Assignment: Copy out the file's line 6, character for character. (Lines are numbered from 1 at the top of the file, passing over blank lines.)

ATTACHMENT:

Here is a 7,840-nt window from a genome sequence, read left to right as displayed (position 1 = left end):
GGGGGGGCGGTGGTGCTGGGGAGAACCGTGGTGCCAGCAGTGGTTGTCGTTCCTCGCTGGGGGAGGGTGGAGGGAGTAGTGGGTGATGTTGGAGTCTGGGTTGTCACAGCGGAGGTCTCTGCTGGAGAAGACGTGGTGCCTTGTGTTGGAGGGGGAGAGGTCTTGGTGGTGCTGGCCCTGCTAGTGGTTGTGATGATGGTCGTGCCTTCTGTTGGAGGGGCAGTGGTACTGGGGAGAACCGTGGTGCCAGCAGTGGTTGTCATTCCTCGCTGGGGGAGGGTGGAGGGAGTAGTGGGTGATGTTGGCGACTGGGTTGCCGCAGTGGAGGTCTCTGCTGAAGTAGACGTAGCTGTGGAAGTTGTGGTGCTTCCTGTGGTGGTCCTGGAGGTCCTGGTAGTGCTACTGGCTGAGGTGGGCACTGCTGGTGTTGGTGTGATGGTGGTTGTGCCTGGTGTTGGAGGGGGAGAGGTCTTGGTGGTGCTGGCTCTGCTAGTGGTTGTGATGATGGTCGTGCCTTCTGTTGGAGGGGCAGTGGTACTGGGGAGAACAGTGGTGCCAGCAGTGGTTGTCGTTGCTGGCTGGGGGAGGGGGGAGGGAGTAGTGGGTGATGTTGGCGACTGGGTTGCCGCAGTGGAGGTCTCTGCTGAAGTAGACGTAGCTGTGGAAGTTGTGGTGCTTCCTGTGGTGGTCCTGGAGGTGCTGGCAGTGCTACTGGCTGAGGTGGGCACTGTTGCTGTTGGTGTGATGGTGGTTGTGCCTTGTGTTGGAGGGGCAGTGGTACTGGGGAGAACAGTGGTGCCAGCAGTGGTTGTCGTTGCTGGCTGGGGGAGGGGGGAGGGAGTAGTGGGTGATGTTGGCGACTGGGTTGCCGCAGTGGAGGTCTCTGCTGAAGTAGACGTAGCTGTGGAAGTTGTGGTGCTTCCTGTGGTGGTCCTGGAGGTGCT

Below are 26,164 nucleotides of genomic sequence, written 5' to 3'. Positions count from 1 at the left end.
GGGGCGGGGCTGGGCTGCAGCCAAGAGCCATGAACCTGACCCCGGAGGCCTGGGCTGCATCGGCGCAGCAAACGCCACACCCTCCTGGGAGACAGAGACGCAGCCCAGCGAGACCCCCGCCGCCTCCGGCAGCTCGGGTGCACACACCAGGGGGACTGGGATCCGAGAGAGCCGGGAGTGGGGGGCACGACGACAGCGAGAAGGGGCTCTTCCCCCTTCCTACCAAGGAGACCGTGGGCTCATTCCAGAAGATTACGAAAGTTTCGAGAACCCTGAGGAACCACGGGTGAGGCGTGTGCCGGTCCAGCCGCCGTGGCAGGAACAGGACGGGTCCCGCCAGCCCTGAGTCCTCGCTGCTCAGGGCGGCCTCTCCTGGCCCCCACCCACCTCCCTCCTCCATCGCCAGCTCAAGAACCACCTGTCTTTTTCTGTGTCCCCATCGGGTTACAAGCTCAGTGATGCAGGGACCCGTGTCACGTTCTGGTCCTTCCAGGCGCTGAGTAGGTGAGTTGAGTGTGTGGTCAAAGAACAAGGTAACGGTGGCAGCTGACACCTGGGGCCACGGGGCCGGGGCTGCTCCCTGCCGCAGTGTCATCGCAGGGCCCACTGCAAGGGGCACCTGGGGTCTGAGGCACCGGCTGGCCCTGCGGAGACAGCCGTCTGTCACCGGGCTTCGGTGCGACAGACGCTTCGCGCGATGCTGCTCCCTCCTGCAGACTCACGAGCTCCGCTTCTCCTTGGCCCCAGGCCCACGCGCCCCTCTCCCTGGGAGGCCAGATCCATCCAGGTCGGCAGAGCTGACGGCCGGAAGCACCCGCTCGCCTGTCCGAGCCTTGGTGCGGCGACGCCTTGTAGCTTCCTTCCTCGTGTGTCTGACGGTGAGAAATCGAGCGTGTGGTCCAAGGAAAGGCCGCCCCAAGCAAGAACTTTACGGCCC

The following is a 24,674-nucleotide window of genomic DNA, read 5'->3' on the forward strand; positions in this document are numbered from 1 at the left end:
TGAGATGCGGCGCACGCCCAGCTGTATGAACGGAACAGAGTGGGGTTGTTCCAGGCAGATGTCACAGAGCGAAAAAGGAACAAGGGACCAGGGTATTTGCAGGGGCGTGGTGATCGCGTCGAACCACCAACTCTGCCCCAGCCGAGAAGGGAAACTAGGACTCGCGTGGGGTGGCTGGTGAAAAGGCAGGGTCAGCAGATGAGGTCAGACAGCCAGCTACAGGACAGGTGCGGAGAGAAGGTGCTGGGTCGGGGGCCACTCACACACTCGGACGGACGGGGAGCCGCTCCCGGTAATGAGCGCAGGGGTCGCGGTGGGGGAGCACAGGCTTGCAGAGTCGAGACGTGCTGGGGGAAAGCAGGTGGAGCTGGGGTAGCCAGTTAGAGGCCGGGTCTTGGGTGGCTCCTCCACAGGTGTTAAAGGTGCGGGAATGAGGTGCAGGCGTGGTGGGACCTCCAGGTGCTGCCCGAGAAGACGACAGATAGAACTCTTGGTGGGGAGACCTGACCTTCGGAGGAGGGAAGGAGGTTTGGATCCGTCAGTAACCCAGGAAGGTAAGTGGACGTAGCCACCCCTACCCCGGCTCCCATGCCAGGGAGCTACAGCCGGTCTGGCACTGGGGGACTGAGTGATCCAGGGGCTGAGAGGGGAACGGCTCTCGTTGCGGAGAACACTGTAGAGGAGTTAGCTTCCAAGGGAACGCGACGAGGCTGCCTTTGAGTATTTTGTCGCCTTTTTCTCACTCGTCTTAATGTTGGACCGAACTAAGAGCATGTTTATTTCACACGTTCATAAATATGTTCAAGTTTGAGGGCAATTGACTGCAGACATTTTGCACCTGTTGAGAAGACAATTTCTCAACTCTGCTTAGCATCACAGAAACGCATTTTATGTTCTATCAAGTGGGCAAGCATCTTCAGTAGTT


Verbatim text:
TGAGATGCGGCGCACGCCCAGCTGTATGAACGGAACAGAGTGGGGTTGTTCCAGGCAGATGTCACAGAGCGAAAAAGGAACAAGGGACCAGGGTATTTGCAGGGGCGTGGTGATCGCGTCGAACCACCAACTCTGCCCCAGCCGAGAAGGGAAACTAGGACTCGCGTGGGGTGGCTGGTGAAAAGGCAGGGTCAGCAGATGAGGTCAGACAGCCAGCTACAGGACAGGTGCGGAGAGAAGGTGCTGGGTCGGGGGCCACTCACACACTCGGACGGACGGGGAGCCGCTCCCGGTAATGAGCGCAGGGGTCGCGGTGGGGGAGCACAGGCTTGCAGAGTCGAGACGTGCTGGGGGAAAGCAGGTGGAGCTGGGGTAGCCAGTTAGAGGCCGGGTCTTGGGTGGCTCCTCCACAGGTGTTAAAGGTGCGGGAATGAGGTGCAGGCGTGGTGGGACCTCCAGGTGCTGCCCGAGAAGACGACAGATAGAACTCTTGGTGGGGAGACCTGACCTTCGGAGGAGGGAAGGAGGTTTGGATCCGTCAGTAACCCAGGAAGGTAAGTGGACGTAGCCACCCCTACCCCGGCTCCCATGCCAGGGAGCTACAGCCGGTCTGGCACTGGGGGACTGAGTGATCCAGGGGCTGAGAGGGGAACGGCTCTCGTTGCGGAGAACACTGTAGAGGAGTTAGCTTCCAAGGGAACGCGACGAGGCTGCCTTTGAGTATTTTGTCGCCTTTTTCTCACTCGTCTTAATGTTGGACCGAACTAAGAGCATGTTTATTTCACACGTTCATAAATATGTTCAAGTTTGAGGGCAATTGACTGCAGACATTTTGCACCTGTTGAGAAGACAATTTCTCAACTCTGCTTAGCATCACAGAAACGCATTTTATGTTCTATCAAGTGGGCAAGCATCTTCAGTAGTT